The bill reduces air pollution by updating the Carl Moyer Memorial Air Quality Standards Attainment Program and local AB 923 incentive funding programs to take into account new regulations and new emission reduction technologies. The changes increased opportunities for projects such as school buses, trucks certified to lower emission standards, and fueling/charging infrastructure while promoting renewable fuel, hybrid, battery electric, fuel cell and fuel efficiency improvement projects.



The regular legislative year ended in September. But, the work of the Special Session's conference committee on transportation infrastructure has not stopped.

The committee, on which I serve as a co-chair, will hold two meetings this month as it begins the process of shaping a solution to fund the urgent repairs our streets and highways so badly need.

The first hearing takes place on Friday, 10 a.m., at the State Capitol. A second hearing has been scheduled for Wednesday, 9 a.m., Oct. 21, in Southern California at the Ontario City Hall.

The conference committee members have a tough task: Crafting an equitable solution that will significantly reduce the state's $58 billion backlog in deferred maintenance and also gain the necessary two-thirds support in the Senate and Assembly for passage. The plan will also have to win Governor Brown's approval.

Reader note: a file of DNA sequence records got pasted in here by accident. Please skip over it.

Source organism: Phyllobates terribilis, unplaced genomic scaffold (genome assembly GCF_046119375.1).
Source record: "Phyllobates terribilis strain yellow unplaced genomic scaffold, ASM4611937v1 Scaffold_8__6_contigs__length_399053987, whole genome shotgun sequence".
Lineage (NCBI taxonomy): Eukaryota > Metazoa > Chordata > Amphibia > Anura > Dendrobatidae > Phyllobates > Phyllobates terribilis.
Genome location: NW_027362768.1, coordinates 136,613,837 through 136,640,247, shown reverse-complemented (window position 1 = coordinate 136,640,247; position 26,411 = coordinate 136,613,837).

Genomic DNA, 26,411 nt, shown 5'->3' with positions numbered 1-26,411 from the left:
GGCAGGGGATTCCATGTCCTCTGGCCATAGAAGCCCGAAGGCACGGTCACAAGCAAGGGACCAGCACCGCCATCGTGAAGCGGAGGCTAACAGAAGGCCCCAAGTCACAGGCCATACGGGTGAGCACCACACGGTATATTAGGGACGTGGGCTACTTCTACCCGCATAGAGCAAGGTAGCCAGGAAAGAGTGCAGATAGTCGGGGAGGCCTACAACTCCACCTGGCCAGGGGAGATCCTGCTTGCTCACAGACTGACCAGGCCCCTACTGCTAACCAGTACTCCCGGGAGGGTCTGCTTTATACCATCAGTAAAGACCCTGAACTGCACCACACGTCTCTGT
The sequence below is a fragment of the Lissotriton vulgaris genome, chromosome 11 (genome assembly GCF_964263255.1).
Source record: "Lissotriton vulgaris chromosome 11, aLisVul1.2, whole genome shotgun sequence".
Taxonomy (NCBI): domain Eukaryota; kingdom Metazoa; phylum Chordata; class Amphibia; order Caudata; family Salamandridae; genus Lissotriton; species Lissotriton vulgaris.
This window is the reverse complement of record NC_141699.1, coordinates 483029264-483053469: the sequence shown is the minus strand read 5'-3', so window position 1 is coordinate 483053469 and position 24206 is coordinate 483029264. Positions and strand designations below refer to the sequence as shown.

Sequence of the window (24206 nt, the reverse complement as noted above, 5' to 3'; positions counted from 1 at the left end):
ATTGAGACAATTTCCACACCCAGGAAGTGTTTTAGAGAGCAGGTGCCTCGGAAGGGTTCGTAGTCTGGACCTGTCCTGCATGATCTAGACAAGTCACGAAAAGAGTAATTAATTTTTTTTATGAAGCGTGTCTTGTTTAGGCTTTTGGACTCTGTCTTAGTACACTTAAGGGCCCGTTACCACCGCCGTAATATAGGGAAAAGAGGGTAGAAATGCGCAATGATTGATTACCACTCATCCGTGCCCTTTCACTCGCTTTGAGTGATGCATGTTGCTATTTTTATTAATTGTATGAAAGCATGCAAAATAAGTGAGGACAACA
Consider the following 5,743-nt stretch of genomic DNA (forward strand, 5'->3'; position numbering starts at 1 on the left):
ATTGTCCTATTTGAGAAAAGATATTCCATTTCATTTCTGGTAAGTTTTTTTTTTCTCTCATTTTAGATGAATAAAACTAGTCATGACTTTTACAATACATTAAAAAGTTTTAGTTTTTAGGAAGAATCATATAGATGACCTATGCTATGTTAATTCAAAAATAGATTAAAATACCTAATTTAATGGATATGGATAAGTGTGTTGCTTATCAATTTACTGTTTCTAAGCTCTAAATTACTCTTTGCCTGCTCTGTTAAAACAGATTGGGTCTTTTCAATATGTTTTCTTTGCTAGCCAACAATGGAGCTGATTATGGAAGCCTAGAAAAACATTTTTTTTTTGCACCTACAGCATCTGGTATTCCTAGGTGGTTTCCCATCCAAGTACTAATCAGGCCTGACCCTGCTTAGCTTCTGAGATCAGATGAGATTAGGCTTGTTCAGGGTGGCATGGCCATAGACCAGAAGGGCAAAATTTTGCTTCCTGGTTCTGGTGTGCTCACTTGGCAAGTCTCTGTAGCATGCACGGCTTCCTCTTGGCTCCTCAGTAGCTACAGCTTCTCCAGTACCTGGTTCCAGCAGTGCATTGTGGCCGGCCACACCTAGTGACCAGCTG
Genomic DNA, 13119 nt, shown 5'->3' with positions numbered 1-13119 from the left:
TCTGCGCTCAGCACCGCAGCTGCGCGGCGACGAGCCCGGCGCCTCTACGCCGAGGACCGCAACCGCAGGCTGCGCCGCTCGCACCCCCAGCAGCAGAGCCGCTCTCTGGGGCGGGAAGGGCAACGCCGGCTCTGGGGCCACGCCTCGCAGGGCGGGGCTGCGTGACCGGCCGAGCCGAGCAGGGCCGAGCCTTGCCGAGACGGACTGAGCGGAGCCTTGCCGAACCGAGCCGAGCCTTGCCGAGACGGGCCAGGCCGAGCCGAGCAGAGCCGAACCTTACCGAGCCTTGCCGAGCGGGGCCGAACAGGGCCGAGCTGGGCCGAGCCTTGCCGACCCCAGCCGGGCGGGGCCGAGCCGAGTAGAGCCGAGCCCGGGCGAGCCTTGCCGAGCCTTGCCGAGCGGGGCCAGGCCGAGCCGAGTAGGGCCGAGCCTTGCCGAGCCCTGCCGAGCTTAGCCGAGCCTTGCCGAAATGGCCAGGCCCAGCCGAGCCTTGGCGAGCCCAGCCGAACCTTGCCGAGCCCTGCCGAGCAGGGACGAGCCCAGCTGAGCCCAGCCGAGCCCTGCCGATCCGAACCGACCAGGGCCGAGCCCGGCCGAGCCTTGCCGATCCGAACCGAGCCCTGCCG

The longer we delay action, the more it will cost California because the backlog will grow. Our local governments have a $79 billion backlog and they will need more money from their allocation of road maintenance revenue that is collected by the state.

The state's gas tax has not been adjusted since the early 1990s, a situation that has contributed to the funding gap that has created the backlog. Inflation has eaten away the value of the state gas tax, leaving us with a huge hole in our maintenance fund. In addition, the gas tax has been entirely side-stepped by zero-emission vehicles which use the roads but do not pay their fair share to maintain them.